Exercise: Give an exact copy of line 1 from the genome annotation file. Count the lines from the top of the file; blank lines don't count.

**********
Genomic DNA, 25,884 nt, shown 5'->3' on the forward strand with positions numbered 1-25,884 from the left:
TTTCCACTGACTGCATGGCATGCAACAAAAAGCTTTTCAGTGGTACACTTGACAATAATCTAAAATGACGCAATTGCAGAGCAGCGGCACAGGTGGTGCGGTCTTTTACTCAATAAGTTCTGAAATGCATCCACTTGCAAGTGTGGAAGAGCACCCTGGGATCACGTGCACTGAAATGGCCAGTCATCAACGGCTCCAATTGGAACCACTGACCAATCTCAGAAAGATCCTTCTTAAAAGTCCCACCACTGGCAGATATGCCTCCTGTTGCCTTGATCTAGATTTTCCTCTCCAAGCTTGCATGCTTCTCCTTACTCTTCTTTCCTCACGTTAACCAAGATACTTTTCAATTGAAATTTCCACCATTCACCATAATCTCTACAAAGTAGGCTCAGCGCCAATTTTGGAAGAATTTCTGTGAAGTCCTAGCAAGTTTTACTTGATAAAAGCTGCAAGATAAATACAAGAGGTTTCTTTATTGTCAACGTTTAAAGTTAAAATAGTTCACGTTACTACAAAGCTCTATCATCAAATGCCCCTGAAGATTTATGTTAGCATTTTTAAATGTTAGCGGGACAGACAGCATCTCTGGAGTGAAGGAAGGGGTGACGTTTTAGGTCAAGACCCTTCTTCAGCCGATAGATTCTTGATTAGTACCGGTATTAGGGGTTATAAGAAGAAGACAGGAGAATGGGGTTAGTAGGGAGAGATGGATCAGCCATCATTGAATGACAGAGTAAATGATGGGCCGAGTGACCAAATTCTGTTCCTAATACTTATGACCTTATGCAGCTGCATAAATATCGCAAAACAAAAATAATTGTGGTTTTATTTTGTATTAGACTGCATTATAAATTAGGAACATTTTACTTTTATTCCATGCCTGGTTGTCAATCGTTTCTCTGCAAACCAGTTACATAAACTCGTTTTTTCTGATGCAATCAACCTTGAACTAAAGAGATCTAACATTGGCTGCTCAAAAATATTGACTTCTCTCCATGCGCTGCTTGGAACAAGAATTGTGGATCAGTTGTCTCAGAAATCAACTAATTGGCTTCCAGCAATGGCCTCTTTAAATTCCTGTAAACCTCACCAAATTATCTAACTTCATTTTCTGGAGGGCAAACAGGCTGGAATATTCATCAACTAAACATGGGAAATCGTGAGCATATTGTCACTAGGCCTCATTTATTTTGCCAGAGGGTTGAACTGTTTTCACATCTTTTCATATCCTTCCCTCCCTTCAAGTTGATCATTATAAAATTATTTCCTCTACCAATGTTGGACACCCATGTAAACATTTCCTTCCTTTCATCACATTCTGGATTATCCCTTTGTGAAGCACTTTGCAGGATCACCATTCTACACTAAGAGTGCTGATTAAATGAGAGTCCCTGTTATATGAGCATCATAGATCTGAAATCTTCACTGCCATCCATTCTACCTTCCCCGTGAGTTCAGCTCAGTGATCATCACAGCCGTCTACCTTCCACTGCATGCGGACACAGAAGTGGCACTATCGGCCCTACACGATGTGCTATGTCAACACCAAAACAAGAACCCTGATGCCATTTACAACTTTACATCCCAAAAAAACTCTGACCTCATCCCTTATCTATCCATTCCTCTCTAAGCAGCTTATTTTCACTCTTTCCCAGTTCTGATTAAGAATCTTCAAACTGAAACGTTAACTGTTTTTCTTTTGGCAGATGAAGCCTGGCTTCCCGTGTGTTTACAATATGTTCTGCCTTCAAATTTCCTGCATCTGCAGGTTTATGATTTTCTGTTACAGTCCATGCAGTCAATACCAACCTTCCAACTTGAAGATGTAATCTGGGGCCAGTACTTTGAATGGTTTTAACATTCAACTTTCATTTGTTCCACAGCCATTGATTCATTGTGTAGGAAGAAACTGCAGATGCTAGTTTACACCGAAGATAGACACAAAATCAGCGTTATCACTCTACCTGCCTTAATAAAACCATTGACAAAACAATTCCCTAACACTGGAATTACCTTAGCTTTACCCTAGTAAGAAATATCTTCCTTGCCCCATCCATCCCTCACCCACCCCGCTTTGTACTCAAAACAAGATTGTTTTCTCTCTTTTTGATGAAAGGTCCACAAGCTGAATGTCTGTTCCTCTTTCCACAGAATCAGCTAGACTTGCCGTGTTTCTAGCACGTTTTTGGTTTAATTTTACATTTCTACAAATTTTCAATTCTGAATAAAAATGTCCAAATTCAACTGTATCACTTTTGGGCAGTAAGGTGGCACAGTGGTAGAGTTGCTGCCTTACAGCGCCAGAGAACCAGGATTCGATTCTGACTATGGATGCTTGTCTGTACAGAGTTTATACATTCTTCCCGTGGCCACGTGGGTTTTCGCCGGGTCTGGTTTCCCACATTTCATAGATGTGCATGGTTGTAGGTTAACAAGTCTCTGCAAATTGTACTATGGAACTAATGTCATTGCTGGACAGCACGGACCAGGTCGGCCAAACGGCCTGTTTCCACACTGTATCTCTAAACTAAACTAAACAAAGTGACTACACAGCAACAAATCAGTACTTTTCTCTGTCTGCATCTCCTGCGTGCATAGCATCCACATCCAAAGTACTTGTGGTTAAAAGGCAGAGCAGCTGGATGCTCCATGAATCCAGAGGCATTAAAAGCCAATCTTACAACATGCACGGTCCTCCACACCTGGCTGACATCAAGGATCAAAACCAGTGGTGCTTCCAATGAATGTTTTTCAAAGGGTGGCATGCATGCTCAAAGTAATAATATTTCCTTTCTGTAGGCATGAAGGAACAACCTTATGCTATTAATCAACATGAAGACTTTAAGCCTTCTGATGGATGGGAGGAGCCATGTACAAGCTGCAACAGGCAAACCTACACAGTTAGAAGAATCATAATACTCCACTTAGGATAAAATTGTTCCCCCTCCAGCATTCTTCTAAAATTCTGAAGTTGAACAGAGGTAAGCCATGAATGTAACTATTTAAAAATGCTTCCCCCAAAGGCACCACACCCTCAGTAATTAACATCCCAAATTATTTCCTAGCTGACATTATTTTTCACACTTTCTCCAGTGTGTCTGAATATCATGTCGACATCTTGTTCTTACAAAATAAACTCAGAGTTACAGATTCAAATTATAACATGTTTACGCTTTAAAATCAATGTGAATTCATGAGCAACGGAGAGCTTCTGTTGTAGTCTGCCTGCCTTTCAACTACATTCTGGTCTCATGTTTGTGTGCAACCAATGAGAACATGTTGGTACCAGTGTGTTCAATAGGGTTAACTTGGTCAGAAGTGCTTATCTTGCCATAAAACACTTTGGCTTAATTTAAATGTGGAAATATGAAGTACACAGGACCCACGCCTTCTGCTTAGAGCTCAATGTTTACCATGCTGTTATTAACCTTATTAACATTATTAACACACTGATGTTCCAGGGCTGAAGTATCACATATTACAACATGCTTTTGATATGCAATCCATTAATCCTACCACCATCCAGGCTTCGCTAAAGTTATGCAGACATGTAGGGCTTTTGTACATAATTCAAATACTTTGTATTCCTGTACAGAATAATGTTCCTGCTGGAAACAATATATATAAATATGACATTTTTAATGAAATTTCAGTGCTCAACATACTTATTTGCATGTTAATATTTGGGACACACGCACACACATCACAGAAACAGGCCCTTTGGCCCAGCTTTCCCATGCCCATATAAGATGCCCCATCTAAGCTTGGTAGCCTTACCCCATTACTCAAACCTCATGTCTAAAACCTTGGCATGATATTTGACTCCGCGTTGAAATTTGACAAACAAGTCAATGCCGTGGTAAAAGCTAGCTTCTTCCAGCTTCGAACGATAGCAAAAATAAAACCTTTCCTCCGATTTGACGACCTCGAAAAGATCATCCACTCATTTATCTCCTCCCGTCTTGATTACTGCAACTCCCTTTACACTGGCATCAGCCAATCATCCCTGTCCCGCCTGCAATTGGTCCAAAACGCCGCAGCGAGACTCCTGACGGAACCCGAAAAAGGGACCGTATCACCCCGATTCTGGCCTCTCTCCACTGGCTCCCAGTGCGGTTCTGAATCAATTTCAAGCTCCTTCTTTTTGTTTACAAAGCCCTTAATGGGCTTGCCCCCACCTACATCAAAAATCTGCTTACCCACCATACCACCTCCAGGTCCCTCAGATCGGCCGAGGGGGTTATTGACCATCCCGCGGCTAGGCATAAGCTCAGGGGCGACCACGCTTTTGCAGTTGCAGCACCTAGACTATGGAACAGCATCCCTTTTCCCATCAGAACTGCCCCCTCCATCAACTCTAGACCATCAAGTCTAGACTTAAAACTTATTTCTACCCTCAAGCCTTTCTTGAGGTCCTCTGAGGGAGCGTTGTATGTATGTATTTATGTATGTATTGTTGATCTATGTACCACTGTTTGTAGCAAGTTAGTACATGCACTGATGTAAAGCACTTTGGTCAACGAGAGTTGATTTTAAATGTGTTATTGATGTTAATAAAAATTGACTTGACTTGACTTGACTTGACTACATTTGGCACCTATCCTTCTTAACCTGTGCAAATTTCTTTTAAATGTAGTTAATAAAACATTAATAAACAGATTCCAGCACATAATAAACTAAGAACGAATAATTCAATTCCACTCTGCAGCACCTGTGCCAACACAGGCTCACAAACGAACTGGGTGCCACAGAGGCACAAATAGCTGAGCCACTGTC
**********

Genomic DNA, 25,884 nt, shown 5'->3' on the forward strand with positions numbered 1-25,884 from the left: